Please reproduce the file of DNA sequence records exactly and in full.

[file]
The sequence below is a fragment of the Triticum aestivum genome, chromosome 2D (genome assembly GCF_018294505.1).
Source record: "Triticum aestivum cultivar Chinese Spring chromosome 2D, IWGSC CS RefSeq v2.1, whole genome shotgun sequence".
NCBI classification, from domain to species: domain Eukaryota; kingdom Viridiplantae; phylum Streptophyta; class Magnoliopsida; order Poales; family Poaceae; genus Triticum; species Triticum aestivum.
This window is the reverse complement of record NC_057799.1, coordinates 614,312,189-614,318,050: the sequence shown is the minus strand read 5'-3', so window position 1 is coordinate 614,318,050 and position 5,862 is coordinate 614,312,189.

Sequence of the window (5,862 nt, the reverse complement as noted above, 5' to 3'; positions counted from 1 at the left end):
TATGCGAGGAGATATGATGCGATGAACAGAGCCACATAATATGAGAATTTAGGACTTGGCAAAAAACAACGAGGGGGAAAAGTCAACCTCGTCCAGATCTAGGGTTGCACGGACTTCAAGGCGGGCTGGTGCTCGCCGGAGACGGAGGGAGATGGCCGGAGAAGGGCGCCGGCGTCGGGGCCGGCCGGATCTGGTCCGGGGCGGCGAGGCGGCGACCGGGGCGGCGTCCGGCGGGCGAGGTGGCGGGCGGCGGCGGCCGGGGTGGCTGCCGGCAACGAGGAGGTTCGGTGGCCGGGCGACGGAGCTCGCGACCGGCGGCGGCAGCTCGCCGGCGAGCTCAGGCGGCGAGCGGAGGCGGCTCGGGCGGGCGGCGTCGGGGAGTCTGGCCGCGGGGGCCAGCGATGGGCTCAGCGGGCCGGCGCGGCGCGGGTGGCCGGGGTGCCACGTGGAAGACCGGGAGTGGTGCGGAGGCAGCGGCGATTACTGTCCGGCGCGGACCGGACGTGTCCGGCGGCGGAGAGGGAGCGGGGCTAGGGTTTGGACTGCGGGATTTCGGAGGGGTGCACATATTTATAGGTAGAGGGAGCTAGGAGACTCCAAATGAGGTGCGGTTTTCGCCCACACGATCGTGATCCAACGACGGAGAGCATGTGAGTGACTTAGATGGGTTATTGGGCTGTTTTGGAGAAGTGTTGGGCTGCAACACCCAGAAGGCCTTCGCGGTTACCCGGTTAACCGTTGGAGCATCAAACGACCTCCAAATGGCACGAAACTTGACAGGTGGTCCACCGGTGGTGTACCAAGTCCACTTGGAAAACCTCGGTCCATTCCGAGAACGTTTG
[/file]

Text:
The sequence below is a fragment of the Triticum aestivum genome, chromosome 2D (genome assembly GCF_018294505.1).
Source record: "Triticum aestivum cultivar Chinese Spring chromosome 2D, IWGSC CS RefSeq v2.1, whole genome shotgun sequence".
NCBI classification, from domain to species: domain Eukaryota; kingdom Viridiplantae; phylum Streptophyta; class Magnoliopsida; order Poales; family Poaceae; genus Triticum; species Triticum aestivum.
This window is the reverse complement of record NC_057799.1, coordinates 614,312,189-614,318,050: the sequence shown is the minus strand read 5'-3', so window position 1 is coordinate 614,318,050 and position 5,862 is coordinate 614,312,189.

Sequence of the window (5,862 nt, the reverse complement as noted above, 5' to 3'; positions counted from 1 at the left end):
TATGCGAGGAGATATGATGCGATGAACAGAGCCACATAATATGAGAATTTAGGACTTGGCAAAAAACAACGAGGGGGAAAAGTCAACCTCGTCCAGATCTAGGGTTGCACGGACTTCAAGGCGGGCTGGTGCTCGCCGGAGACGGAGGGAGATGGCCGGAGAAGGGCGCCGGCGTCGGGGCCGGCCGGATCTGGTCCGGGGCGGCGAGGCGGCGACCGGGGCGGCGTCCGGCGGGCGAGGTGGCGGGCGGCGGCGGCCGGGGTGGCTGCCGGCAACGAGGAGGTTCGGTGGCCGGGCGACGGAGCTCGCGACCGGCGGCGGCAGCTCGCCGGCGAGCTCAGGCGGCGAGCGGAGGCGGCTCGGGCGGGCGGCGTCGGGGAGTCTGGCCGCGGGGGCCAGCGATGGGCTCAGCGGGCCGGCGCGGCGCGGGTGGCCGGGGTGCCACGTGGAAGACCGGGAGTGGTGCGGAGGCAGCGGCGATTACTGTCCGGCGCGGACCGGACGTGTCCGGCGGCGGAGAGGGAGCGGGGCTAGGGTTTGGACTGCGGGATTTCGGAGGGGTGCACATATTTATAGGTAGAGGGAGCTAGGAGACTCCAAATGAGGTGCGGTTTTCGCCCACACGATCGTGATCCAACGACGGAGAGCATGTGAGTGACTTAGATGGGTTATTGGGCTGTTTTGGAGAAGTGTTGGGCTGCAACACCCAGAAGGCCTTCGCGGTTACCCGGTTAACCGTTGGAGCATCAAACGACCTCCAAATGGCACGAAACTTGACAGGTGGTCCACCGGTGGTGTACCAAGTCCACTTGGAAAACCTCGGTCCATTCCGAGAACGTTTG